The best aspect of the gameplay though? The alignment system. Based on the actions and speech of your character, nearly entirely decided by you, the player, your character will either lean towards the light or dark side of The Force. These decisions can be minor altruistic acts or even major violent plot decisions, so the player really has power over their own fate within the game. 

 

The game received widespread critical acclaim upon its release. The game received a ton of prestigious awards and appeared at the very top of most end of the year lists. The game is widely regarded as one of the most influential works to be found in the Star Wars franchise. And of course, the huge plot twist is lauded as maybe the best plot twist in video gaming history. I would agree. Fantastic game all-around.

 

 

On 2/9/2020 at 6:46 PM, NGM said:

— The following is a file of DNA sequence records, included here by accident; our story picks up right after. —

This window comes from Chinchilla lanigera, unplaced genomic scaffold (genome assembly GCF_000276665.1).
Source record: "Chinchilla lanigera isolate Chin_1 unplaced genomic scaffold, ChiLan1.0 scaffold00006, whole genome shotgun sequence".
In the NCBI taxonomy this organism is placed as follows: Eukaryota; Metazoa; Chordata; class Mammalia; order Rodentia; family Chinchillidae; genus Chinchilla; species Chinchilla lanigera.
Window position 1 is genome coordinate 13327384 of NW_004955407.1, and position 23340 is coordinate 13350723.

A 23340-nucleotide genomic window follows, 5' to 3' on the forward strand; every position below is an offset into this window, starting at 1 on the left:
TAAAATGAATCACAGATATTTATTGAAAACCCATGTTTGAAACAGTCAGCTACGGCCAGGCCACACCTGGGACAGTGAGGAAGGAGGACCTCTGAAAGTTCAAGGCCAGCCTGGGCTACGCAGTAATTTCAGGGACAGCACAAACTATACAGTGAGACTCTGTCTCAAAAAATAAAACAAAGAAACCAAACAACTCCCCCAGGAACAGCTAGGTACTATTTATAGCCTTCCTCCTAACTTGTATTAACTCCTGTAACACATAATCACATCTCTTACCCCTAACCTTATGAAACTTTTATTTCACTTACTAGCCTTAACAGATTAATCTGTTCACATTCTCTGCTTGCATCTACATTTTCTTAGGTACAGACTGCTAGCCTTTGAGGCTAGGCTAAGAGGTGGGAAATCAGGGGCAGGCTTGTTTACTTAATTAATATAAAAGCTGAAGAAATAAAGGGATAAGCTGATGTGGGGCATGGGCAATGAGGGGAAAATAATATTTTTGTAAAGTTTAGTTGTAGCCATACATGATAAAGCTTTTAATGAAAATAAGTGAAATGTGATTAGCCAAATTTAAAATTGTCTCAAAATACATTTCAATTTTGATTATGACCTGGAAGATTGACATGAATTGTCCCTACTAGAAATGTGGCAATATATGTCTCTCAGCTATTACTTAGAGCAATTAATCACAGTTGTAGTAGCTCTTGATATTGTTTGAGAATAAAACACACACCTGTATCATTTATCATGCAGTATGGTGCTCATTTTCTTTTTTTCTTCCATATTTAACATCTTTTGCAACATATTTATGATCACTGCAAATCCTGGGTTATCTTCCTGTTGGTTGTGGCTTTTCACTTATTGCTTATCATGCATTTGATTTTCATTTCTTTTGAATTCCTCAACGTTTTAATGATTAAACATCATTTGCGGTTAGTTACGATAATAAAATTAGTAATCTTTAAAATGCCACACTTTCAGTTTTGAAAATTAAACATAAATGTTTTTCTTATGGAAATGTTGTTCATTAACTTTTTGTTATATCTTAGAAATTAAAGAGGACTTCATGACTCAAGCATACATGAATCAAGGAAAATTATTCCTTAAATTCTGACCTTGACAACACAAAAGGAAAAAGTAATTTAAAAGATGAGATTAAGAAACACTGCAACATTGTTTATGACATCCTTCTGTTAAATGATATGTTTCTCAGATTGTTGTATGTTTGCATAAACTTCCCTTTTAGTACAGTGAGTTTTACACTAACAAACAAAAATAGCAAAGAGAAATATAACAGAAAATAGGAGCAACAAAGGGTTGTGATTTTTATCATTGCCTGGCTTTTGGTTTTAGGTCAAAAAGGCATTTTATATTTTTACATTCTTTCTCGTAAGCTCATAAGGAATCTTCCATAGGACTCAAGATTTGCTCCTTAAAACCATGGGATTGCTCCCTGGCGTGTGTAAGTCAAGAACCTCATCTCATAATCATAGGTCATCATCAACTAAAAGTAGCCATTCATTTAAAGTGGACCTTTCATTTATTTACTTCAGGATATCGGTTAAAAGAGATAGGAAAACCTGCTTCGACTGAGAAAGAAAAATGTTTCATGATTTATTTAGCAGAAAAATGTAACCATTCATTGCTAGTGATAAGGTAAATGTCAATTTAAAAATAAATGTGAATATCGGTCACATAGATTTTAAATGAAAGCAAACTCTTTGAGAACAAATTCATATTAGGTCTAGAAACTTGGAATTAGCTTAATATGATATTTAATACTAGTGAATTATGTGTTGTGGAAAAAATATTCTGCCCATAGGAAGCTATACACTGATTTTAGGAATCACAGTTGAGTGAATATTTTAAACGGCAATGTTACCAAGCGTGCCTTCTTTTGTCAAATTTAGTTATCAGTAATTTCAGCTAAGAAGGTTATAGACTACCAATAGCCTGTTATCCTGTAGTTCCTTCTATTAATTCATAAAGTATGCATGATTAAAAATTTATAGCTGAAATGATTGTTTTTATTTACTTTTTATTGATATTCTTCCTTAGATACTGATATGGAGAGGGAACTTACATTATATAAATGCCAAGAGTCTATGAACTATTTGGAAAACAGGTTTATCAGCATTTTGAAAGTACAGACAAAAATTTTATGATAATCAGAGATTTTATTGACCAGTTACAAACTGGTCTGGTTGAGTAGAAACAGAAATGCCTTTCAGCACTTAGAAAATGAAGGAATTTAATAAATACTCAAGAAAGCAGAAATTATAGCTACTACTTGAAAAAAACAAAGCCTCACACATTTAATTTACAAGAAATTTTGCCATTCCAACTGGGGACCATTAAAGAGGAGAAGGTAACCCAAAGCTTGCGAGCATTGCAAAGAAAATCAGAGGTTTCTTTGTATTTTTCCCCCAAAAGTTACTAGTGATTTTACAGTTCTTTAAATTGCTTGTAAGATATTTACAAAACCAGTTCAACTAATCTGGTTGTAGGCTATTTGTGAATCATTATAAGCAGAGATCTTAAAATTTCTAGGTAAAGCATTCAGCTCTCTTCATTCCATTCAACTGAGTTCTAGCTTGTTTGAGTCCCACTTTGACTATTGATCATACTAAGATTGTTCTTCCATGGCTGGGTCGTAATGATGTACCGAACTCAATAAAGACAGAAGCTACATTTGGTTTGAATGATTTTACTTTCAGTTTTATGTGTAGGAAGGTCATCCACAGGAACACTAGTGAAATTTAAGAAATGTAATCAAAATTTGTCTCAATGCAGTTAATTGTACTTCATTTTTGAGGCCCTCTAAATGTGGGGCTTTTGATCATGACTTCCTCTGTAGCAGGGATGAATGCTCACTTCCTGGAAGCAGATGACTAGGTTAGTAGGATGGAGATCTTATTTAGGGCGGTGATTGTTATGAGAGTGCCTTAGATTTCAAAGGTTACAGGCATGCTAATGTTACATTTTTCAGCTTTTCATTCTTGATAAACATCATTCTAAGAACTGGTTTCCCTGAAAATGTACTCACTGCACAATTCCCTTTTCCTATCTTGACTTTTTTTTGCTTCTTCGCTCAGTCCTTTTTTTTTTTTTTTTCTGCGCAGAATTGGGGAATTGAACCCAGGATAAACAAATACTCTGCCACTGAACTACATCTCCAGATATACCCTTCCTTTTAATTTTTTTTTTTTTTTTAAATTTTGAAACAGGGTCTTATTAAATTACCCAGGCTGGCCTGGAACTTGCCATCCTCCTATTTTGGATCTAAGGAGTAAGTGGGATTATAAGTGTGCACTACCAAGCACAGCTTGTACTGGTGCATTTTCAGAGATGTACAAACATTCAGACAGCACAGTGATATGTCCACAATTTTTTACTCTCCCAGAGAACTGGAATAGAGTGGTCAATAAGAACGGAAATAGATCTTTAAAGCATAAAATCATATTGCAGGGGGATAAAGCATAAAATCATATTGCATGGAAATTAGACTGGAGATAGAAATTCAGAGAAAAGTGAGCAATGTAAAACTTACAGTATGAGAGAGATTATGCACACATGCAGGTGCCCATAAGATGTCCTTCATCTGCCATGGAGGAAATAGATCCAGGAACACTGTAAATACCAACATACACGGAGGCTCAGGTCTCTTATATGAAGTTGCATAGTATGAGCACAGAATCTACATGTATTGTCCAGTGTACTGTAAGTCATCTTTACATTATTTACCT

KotOR ❤️ Probably the best thing out there to get you through the dark times a.k.a. the Pr*quels. The game takes place way, waaaaay before anything related to the Skywalkers (and it’s fantastic because of it). It takes place 4000 years before the movies, where Darth Malak started a war against the Republic by unleashing the Sith armada. You take the role of a Jedi, and customize your character as you see fit to adapt to your play style. While you advance in the game, you earn Light and Dark Side points, and the alignment system determines where you fall on, light or dark side of the Force. It was critically acclaimed upon release, with praise for the characters, story, and sound. To this day still my fave SW game.